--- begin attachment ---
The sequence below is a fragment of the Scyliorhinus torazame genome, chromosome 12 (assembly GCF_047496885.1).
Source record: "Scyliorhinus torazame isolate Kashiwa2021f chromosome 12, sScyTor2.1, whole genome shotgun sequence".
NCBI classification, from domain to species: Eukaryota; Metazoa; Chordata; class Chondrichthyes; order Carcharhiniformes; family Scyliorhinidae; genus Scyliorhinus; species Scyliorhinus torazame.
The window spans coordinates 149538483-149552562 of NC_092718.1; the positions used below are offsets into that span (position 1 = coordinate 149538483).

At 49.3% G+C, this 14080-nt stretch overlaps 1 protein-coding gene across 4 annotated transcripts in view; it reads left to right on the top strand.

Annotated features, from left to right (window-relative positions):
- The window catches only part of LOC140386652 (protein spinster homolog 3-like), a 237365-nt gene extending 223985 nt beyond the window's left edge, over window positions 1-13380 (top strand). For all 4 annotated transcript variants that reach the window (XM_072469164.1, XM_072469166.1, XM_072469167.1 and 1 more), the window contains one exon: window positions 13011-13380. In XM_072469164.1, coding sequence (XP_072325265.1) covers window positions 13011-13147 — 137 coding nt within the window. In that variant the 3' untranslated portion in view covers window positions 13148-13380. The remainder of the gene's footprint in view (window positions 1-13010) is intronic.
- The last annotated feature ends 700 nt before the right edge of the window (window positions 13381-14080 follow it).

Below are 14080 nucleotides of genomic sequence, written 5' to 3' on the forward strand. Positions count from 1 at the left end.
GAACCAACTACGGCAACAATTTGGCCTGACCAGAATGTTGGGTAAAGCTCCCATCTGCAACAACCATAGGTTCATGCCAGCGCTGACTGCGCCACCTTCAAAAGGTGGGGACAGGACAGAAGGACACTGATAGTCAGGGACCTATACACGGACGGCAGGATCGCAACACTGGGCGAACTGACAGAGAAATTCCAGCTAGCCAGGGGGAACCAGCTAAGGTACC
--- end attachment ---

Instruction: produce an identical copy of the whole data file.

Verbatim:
The sequence below is a fragment of the Scyliorhinus torazame genome, chromosome 12 (assembly GCF_047496885.1).
Source record: "Scyliorhinus torazame isolate Kashiwa2021f chromosome 12, sScyTor2.1, whole genome shotgun sequence".
NCBI classification, from domain to species: Eukaryota; Metazoa; Chordata; class Chondrichthyes; order Carcharhiniformes; family Scyliorhinidae; genus Scyliorhinus; species Scyliorhinus torazame.
The window spans coordinates 149538483-149552562 of NC_092718.1; the positions used below are offsets into that span (position 1 = coordinate 149538483).

At 49.3% G+C, this 14080-nt stretch overlaps 1 protein-coding gene across 4 annotated transcripts in view; it reads left to right on the top strand.

Annotated features, from left to right (window-relative positions):
- The window catches only part of LOC140386652 (protein spinster homolog 3-like), a 237365-nt gene extending 223985 nt beyond the window's left edge, over window positions 1-13380 (top strand). For all 4 annotated transcript variants that reach the window (XM_072469164.1, XM_072469166.1, XM_072469167.1 and 1 more), the window contains one exon: window positions 13011-13380. In XM_072469164.1, coding sequence (XP_072325265.1) covers window positions 13011-13147 — 137 coding nt within the window. In that variant the 3' untranslated portion in view covers window positions 13148-13380. The remainder of the gene's footprint in view (window positions 1-13010) is intronic.
- The last annotated feature ends 700 nt before the right edge of the window (window positions 13381-14080 follow it).

Below are 14080 nucleotides of genomic sequence, written 5' to 3' on the forward strand. Positions count from 1 at the left end.
GAACCAACTACGGCAACAATTTGGCCTGACCAGAATGTTGGGTAAAGCTCCCATCTGCAACAACCATAGGTTCATGCCAGCGCTGACTGCGCCACCTTCAAAAGGTGGGGACAGGACAGAAGGACACTGATAGTCAGGGACCTATACACGGACGGCAGGATCGCAACACTGGGCGAACTGACAGAGAAATTCCAGCTAGCCAGGGGGAACCAGCTAAGGTACC